Hypothesis testing: how to form hypotheses (null and alternative); what is the meaning of reject the null or fail to reject the null

Hypothesis testing is an act in statistics whereby an analyst tests an assumption regarding a population parameter. The methodology employed by the analyst depends on the nature of the data used and the reason for the analysis.

Hypothesis testing is used to assess the plausibility of a hypothesis by using sample data. Such data may come from a larger population, or from a data-generating process. The word “population” will be used for both of these cases in the following descriptions.

KEY TAKEAWAYS

  • Hypothesis testing is used to assess the plausibility of a hypothesis by using sample data.
  • The test provides evidence concerning the plausibility of the hypothesis, given the data.
  • Statistical analysts test a hypothesis by measuring and examining a random sample of the population being analyzed.

 

How Hypothesis Testing Works

In hypothesis testing, an analyst tests a statistical sample, with the goal of providing evidence on the plausibility of the null hypothesis.

Statistical analysts test a hypothesis by measuring and examining a random sample of the population being analyzed. All analysts use a random population sample to test two different hypotheses: the null hypothesis and the alternative hypothesis.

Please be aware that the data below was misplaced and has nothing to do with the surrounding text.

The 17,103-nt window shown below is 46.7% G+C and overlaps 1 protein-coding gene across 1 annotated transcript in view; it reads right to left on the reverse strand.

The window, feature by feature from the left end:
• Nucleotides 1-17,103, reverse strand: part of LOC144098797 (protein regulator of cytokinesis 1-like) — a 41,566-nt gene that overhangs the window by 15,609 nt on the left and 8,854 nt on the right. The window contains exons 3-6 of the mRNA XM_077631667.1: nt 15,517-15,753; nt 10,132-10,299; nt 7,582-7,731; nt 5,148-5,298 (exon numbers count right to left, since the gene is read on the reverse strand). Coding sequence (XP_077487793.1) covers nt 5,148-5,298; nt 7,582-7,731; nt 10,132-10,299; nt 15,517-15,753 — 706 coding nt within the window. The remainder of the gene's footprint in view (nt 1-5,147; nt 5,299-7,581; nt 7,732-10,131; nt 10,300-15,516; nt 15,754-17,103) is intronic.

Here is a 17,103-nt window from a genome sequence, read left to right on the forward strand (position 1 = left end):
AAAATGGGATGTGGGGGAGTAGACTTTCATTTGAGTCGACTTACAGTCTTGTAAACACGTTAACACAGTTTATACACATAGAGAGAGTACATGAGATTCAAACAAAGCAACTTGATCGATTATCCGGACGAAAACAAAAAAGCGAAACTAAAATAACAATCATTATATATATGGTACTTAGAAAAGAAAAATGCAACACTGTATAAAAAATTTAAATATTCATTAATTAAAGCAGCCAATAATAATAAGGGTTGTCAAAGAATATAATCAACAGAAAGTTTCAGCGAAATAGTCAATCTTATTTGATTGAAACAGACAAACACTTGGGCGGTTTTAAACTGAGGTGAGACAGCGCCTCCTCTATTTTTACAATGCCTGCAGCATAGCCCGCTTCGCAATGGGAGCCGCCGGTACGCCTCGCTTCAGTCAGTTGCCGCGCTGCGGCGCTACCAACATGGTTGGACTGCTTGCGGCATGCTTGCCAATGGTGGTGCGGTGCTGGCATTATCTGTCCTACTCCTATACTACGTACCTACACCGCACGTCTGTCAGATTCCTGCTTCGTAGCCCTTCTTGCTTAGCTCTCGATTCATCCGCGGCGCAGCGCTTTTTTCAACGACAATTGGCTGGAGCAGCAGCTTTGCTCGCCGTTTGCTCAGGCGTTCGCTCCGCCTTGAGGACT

The null hypothesis is usually a hypothesis of equality between population parameters; e.g., a null hypothesis may state that the population mean return is equal to zero. The alternative hypothesis is effectively the opposite of a null hypothesis; e.g., the population mean return is not equal to zero. Thus, they are mutually exclusive, and only one can be true. However, one of the two hypotheses will always be true.

Four Steps of Hypothesis Testing

All hypotheses are tested using a four-step process:

  1. The first step is for the analyst to state the two hypotheses so that only one can be right.
  2. The next step is to formulate an analysis plan, which outlines how the data will be evaluated.
  3. The third step is to carry out the plan and physically analyze the sample data.
  4. The fourth and final step is to analyze the results and either reject the null hypothesis, or state that the null hypothesis is plausible, given the data.

 

Real-World Example of Hypothesis Testing

If, for example, a person wants to test that a penny has exactly a 50% chance of landing on heads, the null hypothesis would be yes, and the alternative hypothesis would be no (it does not land on heads). Mathematically, the null hypothesis would be represented as Ho: P = 0.5. The alternative hypothesis would be denoted as “Ha” and be identical to the null hypothesis, except with the equal sign struck-through, meaning that it does not equal 50%.